Portal:U.S. Roads

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The U.S. Roads Portal

The highway system of the United States is a network of interconnected state, U.S., and Interstate highways. Each of the fifty states, the District of Columbia, Puerto Rico, American Samoa, Guam, and the U.S. Virgin Islands own and maintain a part of this vast system, including U.S. and Interstate highways, which are not owned or maintained at the federal level.

Interstate Highways have the highest speed limits and the highest traffic. Interstates are numbered in a grid: even-numbered routes for east–west routes (with the lowest numbers along Mexico and the Gulf of Mexico), and odd-numbered routes are north–south routes (with the lowest numbers along the Pacific Ocean). Three-digit Interstates are, generally, either beltways or spurs of their parent Interstates (for example, Interstate 510 is a spur into the city of New Orleans, Louisiana, and is connected to Interstate 10).

U.S. Numbered Highways are the original interstate highways, dating back to 1926. U.S. Highways are also numbered in a grid: even numbered for east–west routes (with the lowest numbers along Canada) and odd numbered for north–south routes (with the lowest numbers along the Atlantic Ocean). Three-digit highways, also known as "child routes," are branches off their main one- or two-digit "parents" (for example, U.S. Route 202 is a branch of U.S. Route 2). However, US 101, rather than a "child" of US 1, is considered a "mainline" U.S. Route.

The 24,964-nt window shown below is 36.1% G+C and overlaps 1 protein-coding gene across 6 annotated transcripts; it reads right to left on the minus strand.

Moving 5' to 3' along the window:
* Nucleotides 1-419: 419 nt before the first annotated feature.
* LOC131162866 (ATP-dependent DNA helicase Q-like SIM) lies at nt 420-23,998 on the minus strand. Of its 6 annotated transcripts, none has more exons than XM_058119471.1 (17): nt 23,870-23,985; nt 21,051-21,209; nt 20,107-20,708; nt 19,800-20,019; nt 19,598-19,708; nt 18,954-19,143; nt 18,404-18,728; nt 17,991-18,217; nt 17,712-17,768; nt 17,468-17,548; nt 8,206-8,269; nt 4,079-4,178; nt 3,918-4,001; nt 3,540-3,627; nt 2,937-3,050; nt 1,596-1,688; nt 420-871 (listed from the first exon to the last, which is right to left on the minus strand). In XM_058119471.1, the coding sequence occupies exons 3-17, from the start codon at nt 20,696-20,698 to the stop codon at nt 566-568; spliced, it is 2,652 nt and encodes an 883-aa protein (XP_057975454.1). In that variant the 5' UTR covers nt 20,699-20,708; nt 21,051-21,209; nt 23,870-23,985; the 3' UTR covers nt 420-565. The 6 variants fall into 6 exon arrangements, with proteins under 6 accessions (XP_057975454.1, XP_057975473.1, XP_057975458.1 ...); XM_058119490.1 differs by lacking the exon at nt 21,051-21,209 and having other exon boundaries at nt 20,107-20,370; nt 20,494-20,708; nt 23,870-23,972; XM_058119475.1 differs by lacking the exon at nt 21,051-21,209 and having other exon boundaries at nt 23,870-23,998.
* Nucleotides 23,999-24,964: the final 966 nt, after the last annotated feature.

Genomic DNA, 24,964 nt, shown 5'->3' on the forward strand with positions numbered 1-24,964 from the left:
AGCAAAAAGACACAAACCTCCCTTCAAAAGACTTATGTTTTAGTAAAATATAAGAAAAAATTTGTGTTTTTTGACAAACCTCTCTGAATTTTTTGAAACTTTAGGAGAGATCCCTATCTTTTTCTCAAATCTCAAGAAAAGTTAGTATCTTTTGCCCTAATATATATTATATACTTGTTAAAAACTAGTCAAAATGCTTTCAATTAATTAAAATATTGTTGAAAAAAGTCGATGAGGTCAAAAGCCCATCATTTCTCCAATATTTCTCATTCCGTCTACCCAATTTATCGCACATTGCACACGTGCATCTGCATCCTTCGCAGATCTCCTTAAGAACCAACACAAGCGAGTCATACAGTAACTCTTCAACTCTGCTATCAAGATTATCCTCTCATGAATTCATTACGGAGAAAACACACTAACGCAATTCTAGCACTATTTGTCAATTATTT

State highways are the next level in the hierarchy. Each state and territory has its own system for numbering highways, some more systematic than others. Each state also has its own design for its highway markers; the number in a circle is the default sign, but many choose a different design connected to the state, such as an outline of the state with the number inside. Many states also operate a system of county highways.

National Forest Scenic Byway marker

Scenic byways can be designated over any classification of road in the United States. There are the National Scenic Byways, National Forest Scenic Byways and Bureau of Land Management Back Country Byways at the national level. Most states have their own system for designating byways, some more systematic than others. Indian tribes may designate byways as well.

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M-37 interchange incomplete while the remainder of the freeway was under construction